It's a pink film about female delinquents at a girls' school. They have fights! They have even more fights! Their tops keep falling off and they never wear bras! The cast contains hardcore porn stars and there's some mighty overacting.
It's also excellent. I was astonished and I'm fascinated to see Part 2.
What's cool about it is its 1970s vibe. The only illusion-breakers are two CGI shots, including electro-torture that makes the victim resemble a Christmas tree. It's not taken far enough to become pastiche and there's no attempt at a period setting, but it's still nothing like the rubber, plastic-wrapped feel one's liable to get from modern trash films. 1970s cinema was dirty and felt real. This film is often ridiculous (the boobs, the overacting, the non-punches), but it never loses its macho, gritted-teeth conviction. It doesn't feel camp or self-aware, despite one or two camp performances. There's also a disco scene!
The school's beyond dreadful. It's more like a warzone. The girls fight, talk, wander around and hold all-in battles during class. Our heroine, Midori (played by Rika Hoshimi) is a delinquent who'll beat up anyone and leads her gang on brazen shoplifting sprees. She's also the second-nicest person in the film. The school's full of gangs and gang leaders, of whom the scariest is Ranko (played by the mighty Asami). Ranko will have her own subordinates beaten, tied up, tortured and given to politicians for rape, because she's in love with the school principal.
The plot escalates. At first, you'll just think the girls are monsters. After a while, though, we meet the school principal and his evil politician friend. ("I promise I will bring clean and honourable politics to this area!") Midori's gang takes them down, but the principal then brings in his yakuza brother to demonstrate that there's always a bigger fish. Girl gangs, meet actual gangs. The ending then goes, alarmingly, to yet another level still.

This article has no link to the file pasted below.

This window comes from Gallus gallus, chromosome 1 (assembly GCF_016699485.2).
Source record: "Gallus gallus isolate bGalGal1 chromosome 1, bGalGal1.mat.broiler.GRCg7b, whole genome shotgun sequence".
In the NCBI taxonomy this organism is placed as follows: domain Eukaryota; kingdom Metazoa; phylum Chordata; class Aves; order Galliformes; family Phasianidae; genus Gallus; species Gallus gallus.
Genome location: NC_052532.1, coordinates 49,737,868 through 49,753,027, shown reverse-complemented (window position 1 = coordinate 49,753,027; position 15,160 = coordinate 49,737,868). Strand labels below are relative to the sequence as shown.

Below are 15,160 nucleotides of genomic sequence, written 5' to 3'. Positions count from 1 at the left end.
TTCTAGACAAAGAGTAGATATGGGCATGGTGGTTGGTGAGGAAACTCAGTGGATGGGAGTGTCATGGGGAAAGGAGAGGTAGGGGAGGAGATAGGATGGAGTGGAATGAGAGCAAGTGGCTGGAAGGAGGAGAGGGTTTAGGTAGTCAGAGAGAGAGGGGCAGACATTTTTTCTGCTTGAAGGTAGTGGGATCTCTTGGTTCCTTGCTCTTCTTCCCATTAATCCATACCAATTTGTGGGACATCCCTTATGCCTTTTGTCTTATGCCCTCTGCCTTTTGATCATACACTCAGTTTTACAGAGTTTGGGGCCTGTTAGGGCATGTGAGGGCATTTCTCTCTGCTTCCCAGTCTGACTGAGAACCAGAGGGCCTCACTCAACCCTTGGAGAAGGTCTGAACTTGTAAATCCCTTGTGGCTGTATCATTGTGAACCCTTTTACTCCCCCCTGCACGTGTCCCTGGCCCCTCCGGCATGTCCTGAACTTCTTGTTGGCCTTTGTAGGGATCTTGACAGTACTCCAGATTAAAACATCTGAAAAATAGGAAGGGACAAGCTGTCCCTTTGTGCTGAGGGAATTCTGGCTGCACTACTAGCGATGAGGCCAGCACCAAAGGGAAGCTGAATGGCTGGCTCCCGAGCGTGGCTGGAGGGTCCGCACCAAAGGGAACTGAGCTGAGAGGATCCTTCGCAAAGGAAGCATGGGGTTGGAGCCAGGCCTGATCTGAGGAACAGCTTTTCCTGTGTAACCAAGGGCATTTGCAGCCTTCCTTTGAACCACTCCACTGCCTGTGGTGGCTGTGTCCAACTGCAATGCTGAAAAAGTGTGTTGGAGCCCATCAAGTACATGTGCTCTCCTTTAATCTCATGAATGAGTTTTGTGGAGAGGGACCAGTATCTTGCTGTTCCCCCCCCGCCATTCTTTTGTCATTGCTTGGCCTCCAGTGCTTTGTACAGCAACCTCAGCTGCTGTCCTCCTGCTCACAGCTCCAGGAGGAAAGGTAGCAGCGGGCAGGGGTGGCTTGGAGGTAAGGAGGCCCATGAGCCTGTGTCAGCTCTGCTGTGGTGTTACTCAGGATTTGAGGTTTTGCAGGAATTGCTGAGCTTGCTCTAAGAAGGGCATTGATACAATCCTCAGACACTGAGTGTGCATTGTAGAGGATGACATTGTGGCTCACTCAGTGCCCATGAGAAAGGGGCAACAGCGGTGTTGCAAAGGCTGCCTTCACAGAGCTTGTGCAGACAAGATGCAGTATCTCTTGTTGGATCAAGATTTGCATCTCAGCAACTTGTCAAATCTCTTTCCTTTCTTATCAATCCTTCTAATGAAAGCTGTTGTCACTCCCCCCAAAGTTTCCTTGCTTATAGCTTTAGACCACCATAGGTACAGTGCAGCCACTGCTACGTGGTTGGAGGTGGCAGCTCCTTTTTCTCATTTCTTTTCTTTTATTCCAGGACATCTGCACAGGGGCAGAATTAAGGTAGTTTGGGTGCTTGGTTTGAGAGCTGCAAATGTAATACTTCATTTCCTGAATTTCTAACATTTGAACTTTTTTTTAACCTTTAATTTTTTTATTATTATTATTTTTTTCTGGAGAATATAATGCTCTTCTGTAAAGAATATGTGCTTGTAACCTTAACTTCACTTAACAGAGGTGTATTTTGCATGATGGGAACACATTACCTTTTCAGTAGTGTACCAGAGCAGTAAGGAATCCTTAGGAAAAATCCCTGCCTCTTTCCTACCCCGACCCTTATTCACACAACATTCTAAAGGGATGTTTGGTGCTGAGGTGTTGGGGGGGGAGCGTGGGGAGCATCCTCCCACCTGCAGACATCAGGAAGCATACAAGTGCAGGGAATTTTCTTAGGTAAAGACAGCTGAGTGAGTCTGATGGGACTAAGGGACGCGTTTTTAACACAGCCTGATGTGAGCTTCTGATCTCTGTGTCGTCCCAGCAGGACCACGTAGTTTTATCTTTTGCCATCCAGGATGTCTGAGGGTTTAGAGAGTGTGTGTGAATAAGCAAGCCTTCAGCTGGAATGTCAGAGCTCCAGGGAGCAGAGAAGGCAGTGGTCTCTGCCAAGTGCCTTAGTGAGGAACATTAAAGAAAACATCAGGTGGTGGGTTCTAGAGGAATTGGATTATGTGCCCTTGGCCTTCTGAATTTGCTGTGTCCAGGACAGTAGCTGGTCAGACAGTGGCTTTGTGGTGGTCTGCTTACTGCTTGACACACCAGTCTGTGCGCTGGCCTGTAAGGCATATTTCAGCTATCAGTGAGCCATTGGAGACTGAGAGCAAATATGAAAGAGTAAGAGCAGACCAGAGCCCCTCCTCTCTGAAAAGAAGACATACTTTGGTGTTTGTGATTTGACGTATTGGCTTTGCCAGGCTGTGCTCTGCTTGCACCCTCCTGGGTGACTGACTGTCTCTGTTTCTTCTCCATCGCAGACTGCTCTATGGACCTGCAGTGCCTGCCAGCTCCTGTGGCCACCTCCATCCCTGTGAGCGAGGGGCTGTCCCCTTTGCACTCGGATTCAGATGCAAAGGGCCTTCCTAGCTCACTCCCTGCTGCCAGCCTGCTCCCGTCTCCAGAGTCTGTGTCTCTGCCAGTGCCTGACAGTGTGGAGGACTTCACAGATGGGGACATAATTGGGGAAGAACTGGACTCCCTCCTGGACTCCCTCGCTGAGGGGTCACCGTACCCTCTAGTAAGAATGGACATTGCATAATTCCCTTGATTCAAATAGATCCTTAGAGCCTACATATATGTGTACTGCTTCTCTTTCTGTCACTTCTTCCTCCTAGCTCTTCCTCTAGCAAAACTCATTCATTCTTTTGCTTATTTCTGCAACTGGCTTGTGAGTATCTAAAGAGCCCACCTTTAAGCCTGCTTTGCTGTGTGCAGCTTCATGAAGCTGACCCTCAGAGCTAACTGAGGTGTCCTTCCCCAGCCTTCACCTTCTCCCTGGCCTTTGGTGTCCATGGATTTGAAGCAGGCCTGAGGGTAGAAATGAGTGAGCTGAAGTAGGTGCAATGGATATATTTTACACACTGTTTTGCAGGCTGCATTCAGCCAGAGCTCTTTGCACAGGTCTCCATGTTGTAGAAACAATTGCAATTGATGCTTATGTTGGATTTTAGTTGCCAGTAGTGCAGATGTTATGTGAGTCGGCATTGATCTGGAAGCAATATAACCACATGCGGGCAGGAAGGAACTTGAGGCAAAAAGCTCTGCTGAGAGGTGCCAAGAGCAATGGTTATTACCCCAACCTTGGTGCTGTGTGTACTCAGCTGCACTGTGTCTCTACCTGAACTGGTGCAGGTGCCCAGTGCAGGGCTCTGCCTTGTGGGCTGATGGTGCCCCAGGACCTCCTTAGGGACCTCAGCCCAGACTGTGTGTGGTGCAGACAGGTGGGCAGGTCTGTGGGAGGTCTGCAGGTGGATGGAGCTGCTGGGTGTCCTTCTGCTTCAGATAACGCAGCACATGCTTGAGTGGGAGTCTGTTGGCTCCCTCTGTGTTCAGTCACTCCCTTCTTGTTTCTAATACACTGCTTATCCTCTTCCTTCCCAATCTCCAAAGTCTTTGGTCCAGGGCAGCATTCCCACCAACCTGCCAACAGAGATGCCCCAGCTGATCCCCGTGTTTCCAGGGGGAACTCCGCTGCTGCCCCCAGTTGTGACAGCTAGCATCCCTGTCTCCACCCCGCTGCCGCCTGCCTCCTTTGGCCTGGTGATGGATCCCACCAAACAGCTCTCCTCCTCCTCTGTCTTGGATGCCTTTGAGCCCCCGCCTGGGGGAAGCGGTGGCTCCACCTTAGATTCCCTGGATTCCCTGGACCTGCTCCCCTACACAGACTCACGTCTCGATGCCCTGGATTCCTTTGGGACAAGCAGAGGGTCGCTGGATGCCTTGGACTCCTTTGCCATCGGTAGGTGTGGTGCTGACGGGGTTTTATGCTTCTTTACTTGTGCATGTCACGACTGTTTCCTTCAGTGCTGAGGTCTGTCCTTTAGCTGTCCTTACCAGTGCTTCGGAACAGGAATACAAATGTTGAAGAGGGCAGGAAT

The principal and the politician are idiots. Vile, yes, but morons. On accepting an invitation to an obvious honey trap, they start canoodling with the provocatively dancing Sexy Schoolgirls and then even pose for photos. The inevitable happens, of course, and I laughed when Midori told the school "it's time to rebel!" How would that differ from daily class? Answer:
1st. Hello, flaming torches. "I'm going to burn your penis off."
2nd. Buy lunch with the principal's money.
That's an amusing order of service. One of these punishments is worse than the other.
The bar owner is a camp gay cliche, acted so absurdly that it breaks through "offensive" and comes full circle to "you've almost got to respect it". He also likes groping boobs, but in a light-hearted way that the girls don't seem to mind. (Well, apart from punching him.)
The performances are the film's strength. Asami is Asami. I watched this film because it had Asami in it. Enough said. (As it happens, though, she's been given material worthy of her over-the-top talents, combining genuine menace with an ultimately pain-filled and deeply misplaced love.) Rika Hoshimi is fine. The girl who challenges her in the pre-credits sequence is overacting to a laugh-out-loud level, but you've got to admire her intensity in that formalised battle challenge. I also admired the yazuka brother, who's manic, drug-addled and overacting like a crazy bastard... but is also impressively dangerous and would probably still have been the scariest person in the room in a serious, non-trashy yakuza epic.
Then we have the ending, which is the other 1970s thing about this film. Heroism, justice, happy endings... naah.
I was impressed. If I could find this film on DVD, I'd buy it. It's pretty low-grade, e.g. punches that visibly aren't connecting. The budget was clearly minimal. The sleaze is shameless, e.g. the topless mass apology, and the film makes somewhat disturbing use of rape. However I'm currently assuming that this film was lightning in a bottle and that the sequel won't manage to be anywhere near this strong.